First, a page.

I wouldn’t care much about the butternut. It’s just a tree, but it has a bunch of useful characteristics:
- It’s a walnut, so it has beautiful wood,
- its nuts are rich in protein and omega-3 fatty acids,
- it will grow in Manitoba, and
- squirrels love the nuts.
and it’s in danger.
There’s this problem with the butternut. There’s a fungus about that’s lethal to all known butternut trees. The fungus spreads by spores, critters and rainfall. The numbers of mature butternut trees is falling so fast there’s a real danger of extinction, but we can do things to fight that:
- saving seeds from healthy trees to propagate the species,
- destroying trees too far gone to reproduce, and
- planting more trees.
Folks are looking for any butternut with immunity but so far none have been found except a few hybrid species. The old-fashioned butternut seems doomed.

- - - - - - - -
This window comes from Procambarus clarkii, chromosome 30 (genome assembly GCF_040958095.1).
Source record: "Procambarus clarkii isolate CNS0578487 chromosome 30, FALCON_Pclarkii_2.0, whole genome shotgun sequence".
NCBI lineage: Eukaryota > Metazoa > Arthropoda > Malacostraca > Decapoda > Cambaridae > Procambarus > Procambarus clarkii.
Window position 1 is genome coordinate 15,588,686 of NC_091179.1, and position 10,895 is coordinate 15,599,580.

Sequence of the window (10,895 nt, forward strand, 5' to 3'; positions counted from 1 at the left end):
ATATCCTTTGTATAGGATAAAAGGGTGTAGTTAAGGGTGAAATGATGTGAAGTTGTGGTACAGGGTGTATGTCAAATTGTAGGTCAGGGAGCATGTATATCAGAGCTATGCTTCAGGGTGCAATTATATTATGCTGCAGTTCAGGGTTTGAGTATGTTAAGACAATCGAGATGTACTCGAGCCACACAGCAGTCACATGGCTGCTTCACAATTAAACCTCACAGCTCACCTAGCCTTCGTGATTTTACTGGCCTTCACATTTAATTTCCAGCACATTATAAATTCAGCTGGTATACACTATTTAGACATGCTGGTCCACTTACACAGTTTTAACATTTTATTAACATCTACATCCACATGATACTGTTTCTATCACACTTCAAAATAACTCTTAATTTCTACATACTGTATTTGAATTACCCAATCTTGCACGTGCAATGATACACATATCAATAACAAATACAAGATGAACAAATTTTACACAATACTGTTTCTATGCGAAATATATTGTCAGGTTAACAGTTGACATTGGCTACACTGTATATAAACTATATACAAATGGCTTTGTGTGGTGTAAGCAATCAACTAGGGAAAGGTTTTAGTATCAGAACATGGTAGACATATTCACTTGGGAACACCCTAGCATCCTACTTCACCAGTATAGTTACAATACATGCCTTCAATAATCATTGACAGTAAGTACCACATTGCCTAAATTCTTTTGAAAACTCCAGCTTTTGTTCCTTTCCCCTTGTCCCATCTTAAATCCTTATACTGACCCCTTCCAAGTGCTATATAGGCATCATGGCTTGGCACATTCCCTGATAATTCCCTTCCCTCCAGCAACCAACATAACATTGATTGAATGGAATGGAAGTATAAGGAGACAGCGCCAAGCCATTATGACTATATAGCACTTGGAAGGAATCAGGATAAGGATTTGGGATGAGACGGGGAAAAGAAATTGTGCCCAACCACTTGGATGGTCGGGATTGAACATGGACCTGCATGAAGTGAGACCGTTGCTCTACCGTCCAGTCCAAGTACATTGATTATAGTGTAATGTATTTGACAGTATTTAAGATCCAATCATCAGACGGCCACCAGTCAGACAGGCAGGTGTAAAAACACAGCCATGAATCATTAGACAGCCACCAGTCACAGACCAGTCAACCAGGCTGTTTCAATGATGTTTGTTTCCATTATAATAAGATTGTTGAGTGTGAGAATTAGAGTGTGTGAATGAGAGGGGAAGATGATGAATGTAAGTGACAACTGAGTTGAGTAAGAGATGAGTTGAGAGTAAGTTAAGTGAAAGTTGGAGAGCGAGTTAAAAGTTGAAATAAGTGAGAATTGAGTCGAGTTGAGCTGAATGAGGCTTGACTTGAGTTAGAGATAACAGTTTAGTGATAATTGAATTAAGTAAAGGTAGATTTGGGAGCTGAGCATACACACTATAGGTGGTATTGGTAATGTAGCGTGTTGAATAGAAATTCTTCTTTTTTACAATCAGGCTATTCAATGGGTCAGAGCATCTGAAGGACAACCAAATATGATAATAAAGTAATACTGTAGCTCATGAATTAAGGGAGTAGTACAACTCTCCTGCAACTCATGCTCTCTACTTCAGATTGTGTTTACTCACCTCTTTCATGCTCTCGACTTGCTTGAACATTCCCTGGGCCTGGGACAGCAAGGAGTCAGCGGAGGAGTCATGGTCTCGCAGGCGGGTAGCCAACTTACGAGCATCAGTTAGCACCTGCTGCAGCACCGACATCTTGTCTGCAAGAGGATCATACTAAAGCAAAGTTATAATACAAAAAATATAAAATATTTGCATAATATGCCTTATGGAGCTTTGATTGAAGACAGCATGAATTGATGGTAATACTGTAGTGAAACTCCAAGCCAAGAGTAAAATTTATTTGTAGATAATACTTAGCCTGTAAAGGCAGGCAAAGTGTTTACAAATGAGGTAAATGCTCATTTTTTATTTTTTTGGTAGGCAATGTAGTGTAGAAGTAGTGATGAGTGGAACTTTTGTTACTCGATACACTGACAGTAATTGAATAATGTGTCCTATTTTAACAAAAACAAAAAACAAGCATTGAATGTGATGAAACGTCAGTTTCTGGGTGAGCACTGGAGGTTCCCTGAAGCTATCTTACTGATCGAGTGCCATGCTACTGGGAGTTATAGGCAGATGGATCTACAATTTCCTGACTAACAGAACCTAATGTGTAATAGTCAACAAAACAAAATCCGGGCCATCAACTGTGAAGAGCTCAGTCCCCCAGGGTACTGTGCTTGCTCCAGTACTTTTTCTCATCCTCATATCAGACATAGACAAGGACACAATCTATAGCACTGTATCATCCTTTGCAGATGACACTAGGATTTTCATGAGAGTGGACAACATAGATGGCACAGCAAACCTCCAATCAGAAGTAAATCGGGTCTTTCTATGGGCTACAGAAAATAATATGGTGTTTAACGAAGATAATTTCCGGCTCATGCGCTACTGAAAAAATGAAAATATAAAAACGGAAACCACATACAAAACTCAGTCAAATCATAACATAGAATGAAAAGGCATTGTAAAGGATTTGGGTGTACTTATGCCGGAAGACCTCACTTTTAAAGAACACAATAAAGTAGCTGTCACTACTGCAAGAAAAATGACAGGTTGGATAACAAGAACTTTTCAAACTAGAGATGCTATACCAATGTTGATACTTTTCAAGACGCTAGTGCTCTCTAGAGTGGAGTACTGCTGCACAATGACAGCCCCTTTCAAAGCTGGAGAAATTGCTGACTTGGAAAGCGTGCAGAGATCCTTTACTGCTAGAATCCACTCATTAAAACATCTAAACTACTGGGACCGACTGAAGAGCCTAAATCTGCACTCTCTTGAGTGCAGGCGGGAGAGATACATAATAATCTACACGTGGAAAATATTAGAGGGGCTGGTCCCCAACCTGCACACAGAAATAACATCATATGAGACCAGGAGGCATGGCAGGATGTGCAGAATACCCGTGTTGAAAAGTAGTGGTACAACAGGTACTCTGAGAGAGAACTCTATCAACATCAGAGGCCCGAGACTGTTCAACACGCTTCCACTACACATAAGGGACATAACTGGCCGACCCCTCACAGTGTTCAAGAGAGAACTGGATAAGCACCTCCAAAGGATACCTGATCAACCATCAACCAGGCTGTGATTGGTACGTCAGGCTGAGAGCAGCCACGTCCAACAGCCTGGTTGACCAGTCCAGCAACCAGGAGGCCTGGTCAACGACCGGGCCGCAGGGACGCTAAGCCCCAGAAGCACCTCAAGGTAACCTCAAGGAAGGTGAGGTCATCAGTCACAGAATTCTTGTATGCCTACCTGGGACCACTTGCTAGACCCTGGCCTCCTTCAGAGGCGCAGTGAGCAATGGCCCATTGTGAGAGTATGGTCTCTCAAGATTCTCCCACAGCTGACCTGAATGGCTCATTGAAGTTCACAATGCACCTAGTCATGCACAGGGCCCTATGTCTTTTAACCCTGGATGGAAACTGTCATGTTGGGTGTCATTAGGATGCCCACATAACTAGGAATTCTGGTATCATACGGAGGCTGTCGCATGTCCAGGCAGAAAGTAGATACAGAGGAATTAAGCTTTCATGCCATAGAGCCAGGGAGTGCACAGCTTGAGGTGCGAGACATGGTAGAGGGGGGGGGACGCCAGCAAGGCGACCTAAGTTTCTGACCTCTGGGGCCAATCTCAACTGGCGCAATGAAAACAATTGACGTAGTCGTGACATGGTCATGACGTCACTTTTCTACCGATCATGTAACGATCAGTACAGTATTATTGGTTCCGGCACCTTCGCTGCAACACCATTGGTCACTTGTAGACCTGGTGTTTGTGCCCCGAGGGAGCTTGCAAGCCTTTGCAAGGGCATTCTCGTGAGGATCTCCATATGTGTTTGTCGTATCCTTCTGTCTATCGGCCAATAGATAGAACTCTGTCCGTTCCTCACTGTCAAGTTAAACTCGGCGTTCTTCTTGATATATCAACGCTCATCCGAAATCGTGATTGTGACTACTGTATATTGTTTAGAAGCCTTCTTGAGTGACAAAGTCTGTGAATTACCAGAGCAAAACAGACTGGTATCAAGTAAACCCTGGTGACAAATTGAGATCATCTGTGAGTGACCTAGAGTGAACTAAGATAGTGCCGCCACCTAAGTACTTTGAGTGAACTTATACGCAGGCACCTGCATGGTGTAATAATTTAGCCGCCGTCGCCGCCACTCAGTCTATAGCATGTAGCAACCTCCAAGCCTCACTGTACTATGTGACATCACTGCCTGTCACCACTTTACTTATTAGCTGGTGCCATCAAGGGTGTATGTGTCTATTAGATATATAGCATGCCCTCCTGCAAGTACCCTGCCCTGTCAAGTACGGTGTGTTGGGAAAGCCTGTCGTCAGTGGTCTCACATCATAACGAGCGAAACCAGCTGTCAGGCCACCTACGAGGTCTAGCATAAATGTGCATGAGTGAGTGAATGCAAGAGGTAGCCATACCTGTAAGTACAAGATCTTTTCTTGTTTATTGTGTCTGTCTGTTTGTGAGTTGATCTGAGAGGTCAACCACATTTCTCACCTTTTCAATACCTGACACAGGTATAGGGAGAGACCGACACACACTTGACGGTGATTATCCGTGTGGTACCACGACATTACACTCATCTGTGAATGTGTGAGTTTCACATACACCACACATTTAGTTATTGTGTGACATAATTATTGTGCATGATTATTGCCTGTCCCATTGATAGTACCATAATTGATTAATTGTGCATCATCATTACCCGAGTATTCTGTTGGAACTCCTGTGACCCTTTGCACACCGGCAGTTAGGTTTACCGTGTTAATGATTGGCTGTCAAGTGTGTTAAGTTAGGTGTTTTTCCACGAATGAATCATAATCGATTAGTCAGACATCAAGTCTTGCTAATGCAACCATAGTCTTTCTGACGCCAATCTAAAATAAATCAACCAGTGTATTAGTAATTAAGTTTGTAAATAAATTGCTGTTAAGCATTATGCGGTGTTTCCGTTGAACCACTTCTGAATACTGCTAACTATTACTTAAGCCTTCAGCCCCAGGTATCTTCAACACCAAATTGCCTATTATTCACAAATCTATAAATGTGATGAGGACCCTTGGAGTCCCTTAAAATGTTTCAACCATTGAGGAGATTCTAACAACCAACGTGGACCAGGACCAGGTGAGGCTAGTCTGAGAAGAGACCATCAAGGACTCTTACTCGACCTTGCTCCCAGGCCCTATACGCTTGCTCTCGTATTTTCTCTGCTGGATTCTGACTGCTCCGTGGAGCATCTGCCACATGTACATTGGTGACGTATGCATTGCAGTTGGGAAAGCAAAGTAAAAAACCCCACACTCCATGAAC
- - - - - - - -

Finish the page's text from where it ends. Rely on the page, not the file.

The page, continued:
Then, I had an idea. Saving seeds and monitoring the population and planting more trees might slow extinction down but won’t prevent it. My idea has a few prongs:
- plant trees in Manitoba where there aren’t a lot of butternuts and presumably not a lot of spores of the fungus…,
- grow trees in a conservatory with sterile environment and filtered air and no unprotected visitors, and
- plant butternuts in dispersed locations so that the rate of planting exceeds the rate of infections.
Logically, that could work. Some are already implementing some of this scheme. You can buy butternut seedlings if you are a landowner along the Assiniboine River in western Manitoba. If my theory is correct, those butternuts can survive because the fungus can’t get to them except very rarely. There’s a tree on the grounds of the Manitoba Legislature in Winnipeg and another on a residential street. If we plant butternuts every few miles in every direction we would have thousands…
Here are some places one can buy butternut seedlings and nuts: